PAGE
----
When I started to work at AFFORDABLE HOUSING FINANCE in January 2001, I knew nothing of the low-income housing tax credit (LIHTC).

But over the past decade, I've learned a lot about this successful housing program from the individuals, developments, and technical guidance that fill the pages of the magazine as well as from meeting different people from the industry and listening to them speak at the magazine's annual conference.

The one thing I learned pretty quickly wasn't about the LIHTC program per se, but about the industry as a whole.

The people who produce low-income housing—the developers and owners, accountants, lawyers, architects, syndicators, investors, lenders, property managers, state housing finance agency officials, etc.—all are part of a community dedicated and passionate about the work they do and the people they serve.

For this issue of AFFORDABLE HOUSING FINANCE, I had the pleasure of talking with several industry leaders as well as residents about what the program means to them as part of our 25th anniversary coverage. And their words painted the picture of how instrumental this program is.

As to the sense of community, Ronne Thielen, managing director at Centerline Capital Group, says she feels fortunate to be working alongside some of the “smartest in the business” and learning new things each day.

Working on both the private and public sides of the industry, she says she has made lifelong friends who want to help people for the long term.

Developer and owner Michael Costa, president and CEO of Highridge Costa Housing Partners, says one thing he doesn't see in other real estate circles is the openness of the LIHTC industry players at all different levels sharing their best practices.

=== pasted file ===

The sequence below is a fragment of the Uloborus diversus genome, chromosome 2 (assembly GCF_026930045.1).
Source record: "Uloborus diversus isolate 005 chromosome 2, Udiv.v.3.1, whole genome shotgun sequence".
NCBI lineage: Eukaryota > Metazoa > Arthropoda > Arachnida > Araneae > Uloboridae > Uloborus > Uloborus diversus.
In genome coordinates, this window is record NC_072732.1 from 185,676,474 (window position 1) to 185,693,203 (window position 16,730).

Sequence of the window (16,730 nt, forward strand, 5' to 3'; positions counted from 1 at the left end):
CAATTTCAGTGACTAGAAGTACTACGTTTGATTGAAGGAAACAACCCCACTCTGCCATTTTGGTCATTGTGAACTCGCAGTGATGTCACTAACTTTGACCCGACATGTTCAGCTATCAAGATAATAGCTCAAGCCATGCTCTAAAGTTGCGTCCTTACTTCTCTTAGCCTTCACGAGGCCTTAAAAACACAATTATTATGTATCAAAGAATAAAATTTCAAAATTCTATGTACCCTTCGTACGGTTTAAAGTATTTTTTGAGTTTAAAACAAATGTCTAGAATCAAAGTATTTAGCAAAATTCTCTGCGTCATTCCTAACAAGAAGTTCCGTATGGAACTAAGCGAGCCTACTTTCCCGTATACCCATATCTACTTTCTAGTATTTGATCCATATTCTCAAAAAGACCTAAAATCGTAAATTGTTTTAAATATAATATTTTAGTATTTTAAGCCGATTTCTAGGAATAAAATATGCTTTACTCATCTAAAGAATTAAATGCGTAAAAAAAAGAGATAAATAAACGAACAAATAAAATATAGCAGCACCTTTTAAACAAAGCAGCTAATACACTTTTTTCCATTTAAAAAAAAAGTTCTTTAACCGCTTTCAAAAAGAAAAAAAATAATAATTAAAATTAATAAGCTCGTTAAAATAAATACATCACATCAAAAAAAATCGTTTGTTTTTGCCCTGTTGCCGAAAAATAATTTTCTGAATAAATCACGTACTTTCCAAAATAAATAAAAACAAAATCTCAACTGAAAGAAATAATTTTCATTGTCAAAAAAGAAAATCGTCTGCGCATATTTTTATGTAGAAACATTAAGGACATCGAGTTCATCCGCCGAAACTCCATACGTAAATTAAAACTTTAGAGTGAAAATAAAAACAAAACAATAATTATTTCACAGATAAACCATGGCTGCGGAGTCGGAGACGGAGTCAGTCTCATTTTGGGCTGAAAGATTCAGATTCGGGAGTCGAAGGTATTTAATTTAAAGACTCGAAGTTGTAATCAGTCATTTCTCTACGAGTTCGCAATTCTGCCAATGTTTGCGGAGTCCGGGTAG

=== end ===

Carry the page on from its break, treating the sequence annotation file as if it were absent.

“No one is trying to outmaneuver or get one up on someone,” Costa says. “There's an overall sense that we're doing something really good here."

Personally, Costa says he gets the most joy from the grand openings of each of the properties because it's a chance to thank the people involved as well as an opportunity to witness the residents celebrating their new homes.

“Residents will come up to me and tell me their background, and I'll get the most genuine thanks,” he says.

Orlando Cabrera, CEO of nonprofit developer National CORE, has worn many different hats in his career, including as head of the Florida Housing Finance Corp. and as assistant secretary of the Department of Housing and Urban Development.

“I cannot tell you in adequate terms the number of people who have come to me and have thanked me,” he says.

But the one comment that is testament to the LIHTC program and the community comes from a lovely, chatty senior, Lueida Lowe, who lives at National CORE's San Marino Apartments in Montclair, Calif. She says, “I'll give the San Marino Apartments and the staff an A+ because they are truly wonderful."